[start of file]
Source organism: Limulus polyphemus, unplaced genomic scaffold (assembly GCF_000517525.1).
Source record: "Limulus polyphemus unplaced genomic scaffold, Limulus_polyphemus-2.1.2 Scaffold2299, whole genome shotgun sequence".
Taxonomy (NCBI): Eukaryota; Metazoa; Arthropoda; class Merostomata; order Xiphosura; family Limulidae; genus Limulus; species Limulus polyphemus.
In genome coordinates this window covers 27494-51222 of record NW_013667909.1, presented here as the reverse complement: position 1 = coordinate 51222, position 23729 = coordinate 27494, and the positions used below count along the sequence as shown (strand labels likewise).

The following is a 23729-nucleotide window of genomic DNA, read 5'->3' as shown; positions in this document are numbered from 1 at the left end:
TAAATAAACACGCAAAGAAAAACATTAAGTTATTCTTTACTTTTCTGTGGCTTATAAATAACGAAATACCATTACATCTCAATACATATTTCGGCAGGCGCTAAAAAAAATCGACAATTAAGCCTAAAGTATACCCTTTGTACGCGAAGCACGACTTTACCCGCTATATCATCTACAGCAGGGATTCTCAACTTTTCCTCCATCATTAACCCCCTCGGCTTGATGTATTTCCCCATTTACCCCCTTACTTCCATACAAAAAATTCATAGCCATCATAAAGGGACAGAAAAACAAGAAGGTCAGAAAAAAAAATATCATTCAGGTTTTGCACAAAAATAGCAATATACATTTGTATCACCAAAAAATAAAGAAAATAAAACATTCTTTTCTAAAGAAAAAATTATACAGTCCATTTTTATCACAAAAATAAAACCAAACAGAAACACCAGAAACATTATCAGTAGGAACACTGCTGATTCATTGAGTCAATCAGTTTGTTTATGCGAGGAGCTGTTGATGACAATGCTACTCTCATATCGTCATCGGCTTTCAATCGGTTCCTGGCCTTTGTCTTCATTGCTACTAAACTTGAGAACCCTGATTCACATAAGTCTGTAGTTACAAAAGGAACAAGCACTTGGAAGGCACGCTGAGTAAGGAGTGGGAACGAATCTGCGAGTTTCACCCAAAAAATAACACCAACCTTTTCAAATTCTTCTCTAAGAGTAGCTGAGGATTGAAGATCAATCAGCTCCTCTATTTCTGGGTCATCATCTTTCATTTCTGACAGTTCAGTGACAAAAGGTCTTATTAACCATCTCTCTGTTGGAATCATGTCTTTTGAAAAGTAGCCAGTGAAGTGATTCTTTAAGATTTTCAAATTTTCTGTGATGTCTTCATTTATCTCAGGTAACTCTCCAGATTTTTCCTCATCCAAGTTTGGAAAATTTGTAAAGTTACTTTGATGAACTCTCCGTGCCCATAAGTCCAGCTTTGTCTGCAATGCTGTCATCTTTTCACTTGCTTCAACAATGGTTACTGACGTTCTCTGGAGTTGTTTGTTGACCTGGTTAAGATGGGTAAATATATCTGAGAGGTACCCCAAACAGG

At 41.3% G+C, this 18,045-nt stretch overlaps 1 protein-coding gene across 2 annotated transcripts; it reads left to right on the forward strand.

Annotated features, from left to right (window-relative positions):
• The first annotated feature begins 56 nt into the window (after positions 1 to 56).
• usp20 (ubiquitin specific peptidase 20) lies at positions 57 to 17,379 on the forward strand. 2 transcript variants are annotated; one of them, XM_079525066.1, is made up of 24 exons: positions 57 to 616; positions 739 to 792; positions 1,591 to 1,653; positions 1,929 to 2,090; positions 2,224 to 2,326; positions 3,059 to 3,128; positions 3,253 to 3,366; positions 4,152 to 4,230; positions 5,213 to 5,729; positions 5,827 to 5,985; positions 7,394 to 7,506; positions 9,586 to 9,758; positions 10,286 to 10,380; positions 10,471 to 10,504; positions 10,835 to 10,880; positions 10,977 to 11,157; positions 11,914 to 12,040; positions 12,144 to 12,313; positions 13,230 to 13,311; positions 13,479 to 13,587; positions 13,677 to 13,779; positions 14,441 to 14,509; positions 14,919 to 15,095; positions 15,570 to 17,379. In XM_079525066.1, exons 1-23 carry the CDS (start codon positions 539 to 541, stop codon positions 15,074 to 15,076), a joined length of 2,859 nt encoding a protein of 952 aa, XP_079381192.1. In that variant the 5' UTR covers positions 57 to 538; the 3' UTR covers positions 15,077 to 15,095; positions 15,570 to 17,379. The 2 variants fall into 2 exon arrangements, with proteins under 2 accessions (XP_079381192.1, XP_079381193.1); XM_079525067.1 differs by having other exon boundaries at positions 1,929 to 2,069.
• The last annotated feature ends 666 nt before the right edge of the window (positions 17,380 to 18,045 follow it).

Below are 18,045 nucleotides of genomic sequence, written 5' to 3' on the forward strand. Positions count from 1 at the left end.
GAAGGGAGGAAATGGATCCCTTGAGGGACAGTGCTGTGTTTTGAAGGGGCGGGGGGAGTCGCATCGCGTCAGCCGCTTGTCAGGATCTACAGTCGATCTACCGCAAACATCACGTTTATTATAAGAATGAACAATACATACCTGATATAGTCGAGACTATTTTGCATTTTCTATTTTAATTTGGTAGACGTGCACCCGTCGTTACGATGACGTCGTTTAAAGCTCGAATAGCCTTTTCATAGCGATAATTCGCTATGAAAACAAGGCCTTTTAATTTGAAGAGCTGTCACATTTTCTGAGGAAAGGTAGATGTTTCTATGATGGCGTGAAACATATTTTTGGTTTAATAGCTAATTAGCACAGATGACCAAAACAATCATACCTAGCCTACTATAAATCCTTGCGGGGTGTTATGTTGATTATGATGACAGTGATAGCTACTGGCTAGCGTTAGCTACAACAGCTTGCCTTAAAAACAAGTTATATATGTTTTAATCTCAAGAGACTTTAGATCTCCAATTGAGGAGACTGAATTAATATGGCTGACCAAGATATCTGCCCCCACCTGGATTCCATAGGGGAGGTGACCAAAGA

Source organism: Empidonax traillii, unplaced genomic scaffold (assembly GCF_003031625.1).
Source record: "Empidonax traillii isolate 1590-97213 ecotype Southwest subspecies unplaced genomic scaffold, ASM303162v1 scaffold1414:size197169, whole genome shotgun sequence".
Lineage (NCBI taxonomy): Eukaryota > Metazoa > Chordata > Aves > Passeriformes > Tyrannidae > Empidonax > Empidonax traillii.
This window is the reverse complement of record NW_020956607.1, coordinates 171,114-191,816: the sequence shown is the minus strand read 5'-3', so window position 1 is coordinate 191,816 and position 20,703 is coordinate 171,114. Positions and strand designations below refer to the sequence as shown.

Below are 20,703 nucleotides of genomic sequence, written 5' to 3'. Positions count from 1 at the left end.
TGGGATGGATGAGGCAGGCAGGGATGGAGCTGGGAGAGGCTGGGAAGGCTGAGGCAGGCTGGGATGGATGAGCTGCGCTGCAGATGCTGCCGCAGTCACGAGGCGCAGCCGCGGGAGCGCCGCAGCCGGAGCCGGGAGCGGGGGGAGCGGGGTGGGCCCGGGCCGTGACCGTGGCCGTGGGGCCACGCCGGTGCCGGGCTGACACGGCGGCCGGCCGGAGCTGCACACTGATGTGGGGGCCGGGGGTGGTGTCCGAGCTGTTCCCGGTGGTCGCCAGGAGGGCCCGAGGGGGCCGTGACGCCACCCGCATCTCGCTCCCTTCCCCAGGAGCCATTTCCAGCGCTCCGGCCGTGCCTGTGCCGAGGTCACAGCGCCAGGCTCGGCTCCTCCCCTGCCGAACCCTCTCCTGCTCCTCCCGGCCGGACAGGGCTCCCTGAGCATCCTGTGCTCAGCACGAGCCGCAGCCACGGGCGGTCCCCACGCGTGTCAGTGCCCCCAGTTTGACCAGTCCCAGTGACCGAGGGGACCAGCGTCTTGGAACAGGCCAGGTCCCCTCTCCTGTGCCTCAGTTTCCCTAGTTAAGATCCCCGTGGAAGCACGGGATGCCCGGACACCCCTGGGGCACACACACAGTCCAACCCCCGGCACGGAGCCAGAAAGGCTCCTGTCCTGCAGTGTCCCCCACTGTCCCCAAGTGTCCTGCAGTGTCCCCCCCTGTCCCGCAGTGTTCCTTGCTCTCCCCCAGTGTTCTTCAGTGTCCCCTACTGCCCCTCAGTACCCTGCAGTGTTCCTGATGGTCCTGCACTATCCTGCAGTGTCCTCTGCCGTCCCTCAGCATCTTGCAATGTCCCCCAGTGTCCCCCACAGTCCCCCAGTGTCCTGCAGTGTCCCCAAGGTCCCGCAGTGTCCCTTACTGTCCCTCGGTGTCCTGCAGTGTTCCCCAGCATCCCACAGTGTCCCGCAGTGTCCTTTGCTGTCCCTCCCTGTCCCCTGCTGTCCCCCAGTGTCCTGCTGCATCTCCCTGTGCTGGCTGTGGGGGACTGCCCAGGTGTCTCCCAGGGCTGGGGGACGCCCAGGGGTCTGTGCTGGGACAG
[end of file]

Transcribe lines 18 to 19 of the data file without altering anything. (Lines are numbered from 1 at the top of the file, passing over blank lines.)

Below are 20,703 nucleotides of genomic sequence, written 5' to 3'. Positions count from 1 at the left end.
TGGGATGGATGAGGCAGGCAGGGATGGAGCTGGGAGAGGCTGGGAAGGCTGAGGCAGGCTGGGATGGATGAGCTGCGCTGCAGATGCTGCCGCAGTCACGAGGCGCAGCCGCGGGAGCGCCGCAGCCGGAGCCGGGAGCGGGGGGAGCGGGGTGGGCCCGGGCCGTGACCGTGGCCGTGGGGCCACGCCGGTGCCGGGCTGACACGGCGGCCGGCCGGAGCTGCACACTGATGTGGGGGCCGGGGGTGGTGTCCGAGCTGTTCCCGGTGGTCGCCAGGAGGGCCCGAGGGGGCCGTGACGCCACCCGCATCTCGCTCCCTTCCCCAGGAGCCATTTCCAGCGCTCCGGCCGTGCCTGTGCCGAGGTCACAGCGCCAGGCTCGGCTCCTCCCCTGCCGAACCCTCTCCTGCTCCTCCCGGCCGGACAGGGCTCCCTGAGCATCCTGTGCTCAGCACGAGCCGCAGCCACGGGCGGTCCCCACGCGTGTCAGTGCCCCCAGTTTGACCAGTCCCAGTGACCGAGGGGACCAGCGTCTTGGAACAGGCCAGGTCCCCTCTCCTGTGCCTCAGTTTCCCTAGTTAAGATCCCCGTGGAAGCACGGGATGCCCGGACACCCCTGGGGCACACACACAGTCCAACCCCCGGCACGGAGCCAGAAAGGCTCCTGTCCTGCAGTGTCCCCCACTGTCCCCAAGTGTCCTGCAGTGTCCCCCCCTGTCCCGCAGTGTTCCTTGCTCTCCCCCAGTGTTCTTCAGTGTCCCCTACTGCCCCTCAGTACCCTGCAGTGTTCCTGATGGTCCTGCACTATCCTGCAGTGTCCTCTGCCGTCCCTCAGCATCTTGCAATGTCCCCCAGTGTCCCCCACAGTCCCCCAGTGTCCTGCAGTGTCCCCAAGGTCCCGCAGTGTCCCTTACTGTCCCTCGGTGTCCTGCAGTGTTCCCCAGCATCCCACAGTGTCCCGCAGTGTCCTTTGCTGTCCCTCCCTGTCCCCTGCTGTCCCCCAGTGTCCTGCTGCATCTCCCTGTGCTGGCTGTGGGGGACTGCCCAGGTGTCTCCCAGGGCTGGGGGACGCCCAGGGGTCTGTGCTGGGACAG